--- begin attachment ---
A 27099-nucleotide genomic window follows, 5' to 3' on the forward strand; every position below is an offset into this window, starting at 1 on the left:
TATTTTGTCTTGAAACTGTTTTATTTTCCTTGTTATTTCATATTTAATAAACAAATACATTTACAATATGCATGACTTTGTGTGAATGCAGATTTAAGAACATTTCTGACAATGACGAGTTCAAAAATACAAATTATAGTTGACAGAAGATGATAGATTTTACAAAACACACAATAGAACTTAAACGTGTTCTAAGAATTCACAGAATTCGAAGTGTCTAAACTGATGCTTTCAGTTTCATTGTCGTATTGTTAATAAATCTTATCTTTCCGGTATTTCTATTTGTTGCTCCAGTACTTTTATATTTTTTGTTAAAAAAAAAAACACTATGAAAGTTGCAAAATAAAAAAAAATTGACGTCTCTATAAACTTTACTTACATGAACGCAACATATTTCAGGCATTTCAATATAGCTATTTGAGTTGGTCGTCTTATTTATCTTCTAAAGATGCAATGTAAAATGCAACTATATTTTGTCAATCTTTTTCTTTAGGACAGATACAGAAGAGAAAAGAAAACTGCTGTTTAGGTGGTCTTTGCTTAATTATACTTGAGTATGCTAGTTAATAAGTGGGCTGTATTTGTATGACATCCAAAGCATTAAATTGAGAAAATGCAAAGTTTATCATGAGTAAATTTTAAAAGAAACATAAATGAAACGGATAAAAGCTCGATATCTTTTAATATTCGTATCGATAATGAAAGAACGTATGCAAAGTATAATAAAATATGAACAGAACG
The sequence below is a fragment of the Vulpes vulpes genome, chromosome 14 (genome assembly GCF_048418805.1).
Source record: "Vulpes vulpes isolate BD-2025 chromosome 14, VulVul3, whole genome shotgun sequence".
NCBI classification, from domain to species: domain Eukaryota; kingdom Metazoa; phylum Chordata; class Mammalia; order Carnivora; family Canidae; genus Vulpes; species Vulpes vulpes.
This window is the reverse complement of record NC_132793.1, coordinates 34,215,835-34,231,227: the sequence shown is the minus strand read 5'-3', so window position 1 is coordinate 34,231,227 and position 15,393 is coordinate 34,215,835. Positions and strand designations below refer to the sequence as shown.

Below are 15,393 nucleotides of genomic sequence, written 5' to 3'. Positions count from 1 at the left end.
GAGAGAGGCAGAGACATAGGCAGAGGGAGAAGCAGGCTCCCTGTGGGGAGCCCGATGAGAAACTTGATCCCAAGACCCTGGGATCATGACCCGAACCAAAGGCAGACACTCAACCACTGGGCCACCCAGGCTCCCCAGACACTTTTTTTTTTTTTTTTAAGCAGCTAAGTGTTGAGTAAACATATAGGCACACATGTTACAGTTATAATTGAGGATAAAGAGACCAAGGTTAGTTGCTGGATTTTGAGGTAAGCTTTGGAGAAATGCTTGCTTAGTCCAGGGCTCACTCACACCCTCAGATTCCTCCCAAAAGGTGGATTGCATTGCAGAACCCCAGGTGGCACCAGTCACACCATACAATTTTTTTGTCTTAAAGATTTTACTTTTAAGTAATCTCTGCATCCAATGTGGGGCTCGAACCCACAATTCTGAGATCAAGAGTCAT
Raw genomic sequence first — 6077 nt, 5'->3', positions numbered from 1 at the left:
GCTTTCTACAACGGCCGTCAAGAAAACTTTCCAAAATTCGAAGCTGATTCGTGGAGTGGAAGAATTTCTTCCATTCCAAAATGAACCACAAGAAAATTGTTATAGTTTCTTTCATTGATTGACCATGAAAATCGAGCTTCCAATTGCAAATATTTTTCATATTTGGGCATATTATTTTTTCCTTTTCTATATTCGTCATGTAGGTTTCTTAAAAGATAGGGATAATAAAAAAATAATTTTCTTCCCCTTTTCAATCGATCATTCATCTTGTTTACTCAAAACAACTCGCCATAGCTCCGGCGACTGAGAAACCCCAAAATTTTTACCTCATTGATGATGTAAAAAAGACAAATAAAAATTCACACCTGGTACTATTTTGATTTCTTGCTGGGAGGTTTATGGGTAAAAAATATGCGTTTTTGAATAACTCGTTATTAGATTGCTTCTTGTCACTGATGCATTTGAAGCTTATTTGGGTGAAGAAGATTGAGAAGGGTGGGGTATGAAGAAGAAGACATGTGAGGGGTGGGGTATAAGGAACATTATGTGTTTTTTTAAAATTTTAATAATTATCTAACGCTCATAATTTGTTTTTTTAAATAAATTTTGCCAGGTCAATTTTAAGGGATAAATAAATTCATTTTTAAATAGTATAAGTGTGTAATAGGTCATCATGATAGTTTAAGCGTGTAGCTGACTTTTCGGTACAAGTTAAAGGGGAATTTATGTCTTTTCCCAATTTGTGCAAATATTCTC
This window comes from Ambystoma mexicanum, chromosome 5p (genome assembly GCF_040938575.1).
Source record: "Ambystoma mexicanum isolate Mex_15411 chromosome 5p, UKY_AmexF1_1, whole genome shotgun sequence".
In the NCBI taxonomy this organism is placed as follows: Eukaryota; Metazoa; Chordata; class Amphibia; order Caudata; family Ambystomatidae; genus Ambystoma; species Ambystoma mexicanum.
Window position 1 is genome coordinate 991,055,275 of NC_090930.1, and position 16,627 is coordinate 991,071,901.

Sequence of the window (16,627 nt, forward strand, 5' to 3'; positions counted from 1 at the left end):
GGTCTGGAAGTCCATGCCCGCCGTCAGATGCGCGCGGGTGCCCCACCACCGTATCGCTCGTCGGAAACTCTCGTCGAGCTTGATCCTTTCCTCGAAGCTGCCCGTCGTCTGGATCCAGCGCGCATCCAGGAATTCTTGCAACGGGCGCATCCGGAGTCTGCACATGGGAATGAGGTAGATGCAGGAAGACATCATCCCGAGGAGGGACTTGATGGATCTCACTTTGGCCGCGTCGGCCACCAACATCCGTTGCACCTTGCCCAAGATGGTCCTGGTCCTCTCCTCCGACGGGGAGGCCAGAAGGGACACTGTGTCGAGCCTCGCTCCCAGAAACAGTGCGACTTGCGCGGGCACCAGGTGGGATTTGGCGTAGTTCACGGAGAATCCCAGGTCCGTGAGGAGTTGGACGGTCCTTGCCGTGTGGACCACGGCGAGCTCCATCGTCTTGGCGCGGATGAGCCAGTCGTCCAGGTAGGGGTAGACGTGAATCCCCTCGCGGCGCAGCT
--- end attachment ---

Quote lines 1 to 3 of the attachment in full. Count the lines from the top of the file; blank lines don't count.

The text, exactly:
A 27099-nucleotide genomic window follows, 5' to 3' on the forward strand; every position below is an offset into this window, starting at 1 on the left:
TATTTTGTCTTGAAACTGTTTTATTTTCCTTGTTATTTCATATTTAATAAACAAATACATTTACAATATGCATGACTTTGTGTGAATGCAGATTTAAGAACATTTCTGACAATGACGAGTTCAAAAATACAAATTATAGTTGACAGAAGATGATAGATTTTACAAAACACACAATAGAACTTAAACGTGTTCTAAGAATTCACAGAATTCGAAGTGTCTAAACTGATGCTTTCAGTTTCATTGTCGTATTGTTAATAAATCTTATCTTTCCGGTATTTCTATTTGTTGCTCCAGTACTTTTATATTTTTTGTTAAAAAAAAAAACACTATGAAAGTTGCAAAATAAAAAAAAATTGACGTCTCTATAAACTTTACTTACATGAACGCAACATATTTCAGGCATTTCAATATAGCTATTTGAGTTGGTCGTCTTATTTATCTTCTAAAGATGCAATGTAAAATGCAACTATATTTTGTCAATCTTTTTCTTTAGGACAGATACAGAAGAGAAAAGAAAACTGCTGTTTAGGTGGTCTTTGCTTAATTATACTTGAGTATGCTAGTTAATAAGTGGGCTGTATTTGTATGACATCCAAAGCATTAAATTGAGAAAATGCAAAGTTTATCATGAGTAAATTTTAAAAGAAACATAAATGAAACGGATAAAAGCTCGATATCTTTTAATATTCGTATCGATAATGAAAGAACGTATGCAAAGTATAATAAAATATGAACAGAACG
The sequence below is a fragment of the Vulpes vulpes genome, chromosome 14 (genome assembly GCF_048418805.1).